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Track(s) taken from CDA67519

Beatus vir 1650

Messa a quattro voci e salmi (1650)
author of text
Psalm 111 (112)

Carolyn Sampson (soprano), Rebecca Outram (soprano), Cecilia Osmond (soprano), Rogers Covey-Crump (tenor), James Gilchrist (tenor), Charles Daniels (tenor), Peter Harvey (bass), The King's Consort, Robert King (conductor)
Recording details: February 2004
St Jude-on-the-Hill, Hampstead Garden Suburb, London, United Kingdom
Produced by Ben Turner
Engineered by Jonathan Stokes
Release date: November 2005
Total duration: 8 minutes 19 seconds


'Robert King never rushes the music but cannily treads the fine line between dizzying excitement and authoritative splendour. Even if you already admire seminal recordings of Monteverdi sacred music by the likes of Andrew Parrott, Konrad Junghänel and Rinaldo Alessandrini, there are plenty of less familiar gems included that make this series essential' (Gramophone)

'This series of recordings is proving to be the definitive account of the neglected side of Monteverdi’s genius, and one that’s unlikely to be surpassed in range and quality for many years' (BBC Music Magazine)

'Robert King's essential exploration of Monteverdi offers yet more evidence of the master's genius. Here the familiar sits with lesser known settings of sacred settings, all works of staggering beauty. King and the soloists capture the essence of this music, with outstanding contributions from Carolyn Sampson, Charles Daniels and James Gilchrist' (The Independent)

'This magnificent series goes from strength to strength, each fresh instalment reaching even more stratospheric standards of excellence than its predecessor' (The Daily Telegraph)

'The opening Laetatus sum is irresistible—typical in its bounce and clarity of every track in the fourth volume of the King's Consort's survey of sacred Monteverdi … Monteverdi collectors shouldn't hesitate' (The Times)

'All played and sung with style' (The Sunday Times)

'I'm inclined to think this superbly engineered disc the most successful issue yet in a splendid series. Fervently recommended' (Goldberg)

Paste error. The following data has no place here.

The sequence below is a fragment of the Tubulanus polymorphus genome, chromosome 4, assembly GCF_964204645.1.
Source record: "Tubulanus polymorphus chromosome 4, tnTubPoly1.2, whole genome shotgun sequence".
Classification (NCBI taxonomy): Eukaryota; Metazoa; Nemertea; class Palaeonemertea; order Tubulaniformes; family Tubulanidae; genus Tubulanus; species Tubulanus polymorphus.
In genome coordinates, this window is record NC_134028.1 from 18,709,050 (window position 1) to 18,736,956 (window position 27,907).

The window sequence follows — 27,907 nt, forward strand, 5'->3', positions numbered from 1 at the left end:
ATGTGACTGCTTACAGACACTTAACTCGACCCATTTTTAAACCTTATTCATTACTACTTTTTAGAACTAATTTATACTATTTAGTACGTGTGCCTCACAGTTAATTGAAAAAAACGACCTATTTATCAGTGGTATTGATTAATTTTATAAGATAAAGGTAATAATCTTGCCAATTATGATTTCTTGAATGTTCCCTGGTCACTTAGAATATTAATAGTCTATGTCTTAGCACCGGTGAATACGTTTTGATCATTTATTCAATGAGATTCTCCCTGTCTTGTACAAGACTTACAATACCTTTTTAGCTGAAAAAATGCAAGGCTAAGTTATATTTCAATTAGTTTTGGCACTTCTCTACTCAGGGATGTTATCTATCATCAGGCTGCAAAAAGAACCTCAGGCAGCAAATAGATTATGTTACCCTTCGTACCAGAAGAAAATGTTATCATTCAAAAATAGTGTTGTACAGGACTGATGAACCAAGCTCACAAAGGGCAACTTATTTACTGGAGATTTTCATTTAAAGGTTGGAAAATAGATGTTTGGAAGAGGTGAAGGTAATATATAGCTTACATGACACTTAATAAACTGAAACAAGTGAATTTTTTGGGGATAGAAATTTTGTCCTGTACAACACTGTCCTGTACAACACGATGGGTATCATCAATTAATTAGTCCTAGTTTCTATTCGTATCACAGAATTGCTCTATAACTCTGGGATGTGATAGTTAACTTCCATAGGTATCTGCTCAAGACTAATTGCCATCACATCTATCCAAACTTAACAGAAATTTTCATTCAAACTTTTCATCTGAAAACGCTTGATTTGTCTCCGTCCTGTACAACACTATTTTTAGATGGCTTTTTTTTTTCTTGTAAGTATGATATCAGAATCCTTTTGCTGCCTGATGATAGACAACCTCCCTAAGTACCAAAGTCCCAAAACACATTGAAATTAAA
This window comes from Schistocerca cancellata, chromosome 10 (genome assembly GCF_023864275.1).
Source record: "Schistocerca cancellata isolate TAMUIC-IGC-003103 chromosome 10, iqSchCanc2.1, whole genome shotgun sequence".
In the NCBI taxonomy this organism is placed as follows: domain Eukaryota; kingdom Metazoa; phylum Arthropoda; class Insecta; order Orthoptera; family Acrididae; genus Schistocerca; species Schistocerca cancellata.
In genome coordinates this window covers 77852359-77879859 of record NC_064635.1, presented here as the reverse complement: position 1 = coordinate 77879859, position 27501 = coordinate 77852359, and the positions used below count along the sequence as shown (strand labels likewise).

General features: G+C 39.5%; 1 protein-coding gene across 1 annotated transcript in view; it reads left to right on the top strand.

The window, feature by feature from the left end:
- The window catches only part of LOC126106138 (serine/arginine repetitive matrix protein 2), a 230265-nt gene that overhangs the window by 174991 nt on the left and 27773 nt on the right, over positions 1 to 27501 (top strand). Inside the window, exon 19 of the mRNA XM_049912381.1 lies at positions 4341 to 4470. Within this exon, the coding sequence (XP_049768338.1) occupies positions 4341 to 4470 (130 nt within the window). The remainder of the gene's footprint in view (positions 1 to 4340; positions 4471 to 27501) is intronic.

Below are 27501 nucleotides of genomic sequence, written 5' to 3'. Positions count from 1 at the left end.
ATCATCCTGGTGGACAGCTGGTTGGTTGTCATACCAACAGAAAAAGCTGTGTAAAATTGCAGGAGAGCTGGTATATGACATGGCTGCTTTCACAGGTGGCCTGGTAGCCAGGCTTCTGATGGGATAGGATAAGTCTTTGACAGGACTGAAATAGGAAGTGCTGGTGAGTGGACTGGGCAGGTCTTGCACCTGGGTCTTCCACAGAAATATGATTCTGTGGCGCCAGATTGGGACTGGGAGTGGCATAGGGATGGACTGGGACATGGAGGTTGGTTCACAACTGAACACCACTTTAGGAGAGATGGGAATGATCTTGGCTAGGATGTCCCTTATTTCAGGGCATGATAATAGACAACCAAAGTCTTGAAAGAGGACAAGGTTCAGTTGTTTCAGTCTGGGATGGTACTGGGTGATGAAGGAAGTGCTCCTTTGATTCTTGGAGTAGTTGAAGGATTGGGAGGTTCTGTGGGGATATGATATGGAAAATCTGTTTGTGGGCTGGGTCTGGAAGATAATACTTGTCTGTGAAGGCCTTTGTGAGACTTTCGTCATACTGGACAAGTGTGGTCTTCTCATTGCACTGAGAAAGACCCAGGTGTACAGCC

'The King's Consort has grown in confidence in this music as the recordings progress; each of these pieces is a joy. The soloists are uniformly excellent, with James Gilchrist comining into his own … These are Rolls-Royce recordings, drawing on the very best of British musicians and recording experience. Even the ripieno choir is peopled with some of the country's most experienced singers' (Early Music)
In this setting of Psalm 111 (112), as in the more famous six-voice setting of the Selva morale (see volume 1), Monteverdi treats the first line of the psalm as a refrain, binding together what would otherwise be disparate sections of music which translate the images of the text in a more or less madrigalian manner – the full texture for ‘Potens in terra’ (verse 2), for example, or the sustained bass-line for ‘quia in aeternum non commovebitur’ (verse 5), or the angry quaver phrases for ‘irascetur’ (verse 9).

from notes by John Whenham © 2005

Dans cette mise en musique du psaume 111 (112) comme dans celle à six voix, plus célèbre, extraite des Selva morale (cf. vol. 1), Monteverdi traite le premier vers comme un refrain et lie ce qui serait, sinon, des sections de musique disparates traduisant les images du texte d’une manière plus ou moins madrigalesque – la texture complète pour «Potens in terra» (verset 2), la ligne de basse tenue pour «quia in aeternum non commovebitur» (verset 5) ou encore les phrases en croches rageuses pour «irascetur» (verset 9).

extrait des notes rédigées par John Whenham © 2005
Français: Hypérion

In dieser Vertonung des Psalms 111 (112), ebenso wie in der berühmteren sechsstimmigen Vertonung der Selva morale (siehe 1. CD), behandelt Monteverdi die erste Zeile des Psalms als Refrain und verbindet auf diese Weise ansonsten völlig verschiedene Musikpassagen miteinander, die die textlichen Bilder auf mehr oder weniger madrigalische Art darstellen – so etwa erklingt „Potens in terra“ (Vers 2) mit Vollstimmigkeit, „quia in aeternum non commovebitur“ (Vers 5) mit einer ausgehaltenen Bassstimme und das Wort „irascetur“ (Vers 9) mit zornigen Achtelfiguren.

aus dem Begleittext von John Whenham © 2005
Deutsch: Viola Scheffel

Other albums featuring this work

Monteverdi: The Sacred Music, Vol. 4
This album is not yet available for downloadSACDA67519Super-Audio CD — Deleted
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